The launch date for the first phase of the Turkish Stream pipeline has become known. President Recep Erdogan said the Russian gas pipeline will start operating on January 8 of next year. And, apparently, Gazprom did the right thing by choosing Ankara as a partner.
The Turkish Stream was Moscow’s response to overt sabotage on the South Stream project by official Sofia. 63 billion cubic meters of gas were supposed to be pumped through the Bulgarian Sea through the Bulgarian Black Sea through the now unrealized pipeline through the bottom of the Black Sea annually. Unfortunately, under the sheer pressure of Washington, the Bulgarian authorities dragged on its implementation, which led to a strong-willed decision by the Kremlin to refuse cooperation with Sofia. "South Stream" ordered a long life.
The Turkish Stream became its alternative, however, the total capacity of the project decently “withered out”: 31,5 billion cubic meters of gas versus 63 billion in the Bulgarian direction. Instead of the four planned pipelines, only two remained, one for Ankara's own needs, the second for European consumers. However, it seems that ingenious Turks will be a better option for Russia in this matter than our “brothers”.
Recall that the last serious problem that stands in the way of the older brother of the Turkish project, Nord Stream-2, is the rule of European law. New amendments to the Third Energy Package have recently been extended to offshore pipelines. Because of this, the completed subsea pipeline, which was supposed to supply 55 billion cubic meters of gas a year to Germany, risks being left half empty.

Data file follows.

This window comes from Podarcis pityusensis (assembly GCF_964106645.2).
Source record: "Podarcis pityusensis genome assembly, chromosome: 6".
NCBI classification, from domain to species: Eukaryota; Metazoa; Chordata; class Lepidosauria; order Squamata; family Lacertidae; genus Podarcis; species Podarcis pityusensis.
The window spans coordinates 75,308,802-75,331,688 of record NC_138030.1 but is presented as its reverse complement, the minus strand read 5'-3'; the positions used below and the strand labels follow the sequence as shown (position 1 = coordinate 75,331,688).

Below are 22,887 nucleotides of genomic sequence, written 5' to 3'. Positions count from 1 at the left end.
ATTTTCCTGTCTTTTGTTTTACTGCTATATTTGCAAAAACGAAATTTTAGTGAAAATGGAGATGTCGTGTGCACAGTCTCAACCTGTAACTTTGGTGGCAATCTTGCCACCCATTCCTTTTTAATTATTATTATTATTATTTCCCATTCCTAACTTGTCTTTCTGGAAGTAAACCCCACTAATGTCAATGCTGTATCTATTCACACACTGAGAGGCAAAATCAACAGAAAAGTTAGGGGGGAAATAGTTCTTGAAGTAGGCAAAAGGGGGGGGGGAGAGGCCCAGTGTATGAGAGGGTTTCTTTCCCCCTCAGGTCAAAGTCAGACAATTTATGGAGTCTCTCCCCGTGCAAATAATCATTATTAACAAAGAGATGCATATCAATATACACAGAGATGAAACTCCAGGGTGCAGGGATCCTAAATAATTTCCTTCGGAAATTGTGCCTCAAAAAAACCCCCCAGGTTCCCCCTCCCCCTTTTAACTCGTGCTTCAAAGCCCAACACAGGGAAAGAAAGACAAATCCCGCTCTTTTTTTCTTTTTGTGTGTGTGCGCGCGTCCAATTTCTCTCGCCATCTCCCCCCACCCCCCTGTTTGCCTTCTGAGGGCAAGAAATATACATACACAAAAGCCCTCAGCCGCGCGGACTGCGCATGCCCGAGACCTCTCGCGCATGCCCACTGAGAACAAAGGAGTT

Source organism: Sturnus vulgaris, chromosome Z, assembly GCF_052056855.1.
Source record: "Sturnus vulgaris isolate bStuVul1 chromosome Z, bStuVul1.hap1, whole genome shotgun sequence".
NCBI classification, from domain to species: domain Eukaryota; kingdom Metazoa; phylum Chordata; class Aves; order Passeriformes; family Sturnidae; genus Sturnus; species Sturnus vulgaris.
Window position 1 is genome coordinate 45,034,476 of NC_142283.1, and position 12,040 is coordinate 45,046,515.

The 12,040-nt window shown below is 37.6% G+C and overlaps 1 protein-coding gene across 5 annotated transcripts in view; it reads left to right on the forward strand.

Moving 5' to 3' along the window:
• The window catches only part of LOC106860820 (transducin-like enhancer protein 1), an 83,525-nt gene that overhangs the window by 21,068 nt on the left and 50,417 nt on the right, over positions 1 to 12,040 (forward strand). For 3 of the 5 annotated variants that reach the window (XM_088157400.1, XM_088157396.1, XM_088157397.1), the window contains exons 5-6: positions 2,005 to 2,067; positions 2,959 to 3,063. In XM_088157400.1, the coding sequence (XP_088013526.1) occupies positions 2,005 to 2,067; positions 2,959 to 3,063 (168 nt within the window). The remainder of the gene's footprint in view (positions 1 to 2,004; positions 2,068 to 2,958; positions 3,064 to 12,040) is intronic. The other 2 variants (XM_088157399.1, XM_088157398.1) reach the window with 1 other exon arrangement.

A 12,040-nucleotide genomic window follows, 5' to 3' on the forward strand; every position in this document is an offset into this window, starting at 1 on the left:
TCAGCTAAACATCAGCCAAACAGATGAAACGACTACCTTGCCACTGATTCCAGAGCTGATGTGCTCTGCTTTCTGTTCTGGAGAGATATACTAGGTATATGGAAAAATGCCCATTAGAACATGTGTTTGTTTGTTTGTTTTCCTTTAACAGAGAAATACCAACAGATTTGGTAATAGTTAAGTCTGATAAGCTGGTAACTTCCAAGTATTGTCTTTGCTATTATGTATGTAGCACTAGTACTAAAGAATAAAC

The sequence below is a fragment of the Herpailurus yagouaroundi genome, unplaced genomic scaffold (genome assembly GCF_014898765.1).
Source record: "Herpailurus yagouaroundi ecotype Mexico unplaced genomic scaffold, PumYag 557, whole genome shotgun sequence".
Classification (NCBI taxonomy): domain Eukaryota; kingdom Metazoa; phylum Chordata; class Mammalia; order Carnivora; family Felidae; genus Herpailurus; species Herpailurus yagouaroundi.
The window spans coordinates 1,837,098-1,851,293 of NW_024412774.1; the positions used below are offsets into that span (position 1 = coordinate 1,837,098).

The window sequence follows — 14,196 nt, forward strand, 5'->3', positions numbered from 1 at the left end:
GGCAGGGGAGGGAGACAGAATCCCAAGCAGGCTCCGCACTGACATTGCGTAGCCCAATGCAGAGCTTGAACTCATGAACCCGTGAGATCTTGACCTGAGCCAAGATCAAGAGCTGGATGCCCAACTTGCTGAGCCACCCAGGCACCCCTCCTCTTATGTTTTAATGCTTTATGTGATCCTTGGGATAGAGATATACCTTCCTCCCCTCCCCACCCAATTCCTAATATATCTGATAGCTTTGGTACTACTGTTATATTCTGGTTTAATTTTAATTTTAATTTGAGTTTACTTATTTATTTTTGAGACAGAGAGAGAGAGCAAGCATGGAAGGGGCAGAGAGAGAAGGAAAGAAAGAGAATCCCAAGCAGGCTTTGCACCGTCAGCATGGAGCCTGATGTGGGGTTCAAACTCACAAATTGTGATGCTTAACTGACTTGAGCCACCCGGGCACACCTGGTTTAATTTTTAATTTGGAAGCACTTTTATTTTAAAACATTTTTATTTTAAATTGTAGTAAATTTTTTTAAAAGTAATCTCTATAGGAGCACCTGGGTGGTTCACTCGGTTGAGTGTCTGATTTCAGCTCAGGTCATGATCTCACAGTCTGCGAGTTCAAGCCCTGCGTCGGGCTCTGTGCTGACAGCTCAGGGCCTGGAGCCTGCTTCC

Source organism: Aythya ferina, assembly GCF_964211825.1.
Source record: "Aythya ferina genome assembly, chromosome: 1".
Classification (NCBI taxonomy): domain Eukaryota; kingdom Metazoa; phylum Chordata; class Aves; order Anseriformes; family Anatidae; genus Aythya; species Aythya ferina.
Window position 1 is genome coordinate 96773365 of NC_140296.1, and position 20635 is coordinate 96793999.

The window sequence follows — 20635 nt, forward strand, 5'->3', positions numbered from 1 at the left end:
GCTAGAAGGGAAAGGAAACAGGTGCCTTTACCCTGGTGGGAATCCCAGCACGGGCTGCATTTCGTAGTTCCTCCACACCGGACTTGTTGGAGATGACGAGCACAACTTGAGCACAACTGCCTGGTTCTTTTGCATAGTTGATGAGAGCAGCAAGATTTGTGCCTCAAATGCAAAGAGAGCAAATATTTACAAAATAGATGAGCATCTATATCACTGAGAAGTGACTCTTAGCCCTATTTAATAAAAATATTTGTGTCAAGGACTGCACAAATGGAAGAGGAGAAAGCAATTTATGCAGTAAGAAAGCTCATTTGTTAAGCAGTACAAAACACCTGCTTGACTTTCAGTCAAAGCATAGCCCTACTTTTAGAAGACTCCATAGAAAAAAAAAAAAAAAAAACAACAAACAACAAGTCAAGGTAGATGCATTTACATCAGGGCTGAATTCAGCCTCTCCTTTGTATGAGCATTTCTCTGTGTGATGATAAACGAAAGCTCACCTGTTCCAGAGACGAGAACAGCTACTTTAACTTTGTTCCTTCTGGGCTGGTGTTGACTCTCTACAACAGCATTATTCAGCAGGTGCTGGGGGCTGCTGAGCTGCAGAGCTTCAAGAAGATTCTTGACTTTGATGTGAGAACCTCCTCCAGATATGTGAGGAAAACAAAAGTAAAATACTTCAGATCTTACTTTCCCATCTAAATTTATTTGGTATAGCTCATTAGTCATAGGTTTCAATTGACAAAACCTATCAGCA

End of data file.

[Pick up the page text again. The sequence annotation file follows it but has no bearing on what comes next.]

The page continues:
There was every reason to expect similar dirty tricks with regard to the Turkish Stream. However, Moscow and Ankara were able to find the optimal solution that would allow them to circumvent the norms of European law, but not the fact that European consumers would like it, who would have to pay more because of their bureaucrats. What did the partners come up with?
Under the new scheme, Russia will only be responsible for delivering gas to Turkey, where a local hub will be formed. After that, the “blue fuel” goes to the stock exchange, where it changes its owner. Further gas will go to Europe, but this will no longer be the problem of Gazprom, which will go beyond the limits of the Third Energy Package. Oil and gas expert Rustam Tankaev explains:
Ukrainians want gas prices to form through hubs. I predict that most of the Russian gas will be delivered to partners at exchange prices.
The nuance is that the price on the exchange can change several times a day, and it is usually much higher than the price that would be prescribed in the Gazprom contract for gas supply. It turns out that the dirty tricks of European officials of the Russian company will return to the EU itself by boomerang. Gas will cost more to European consumers. Was it worth it?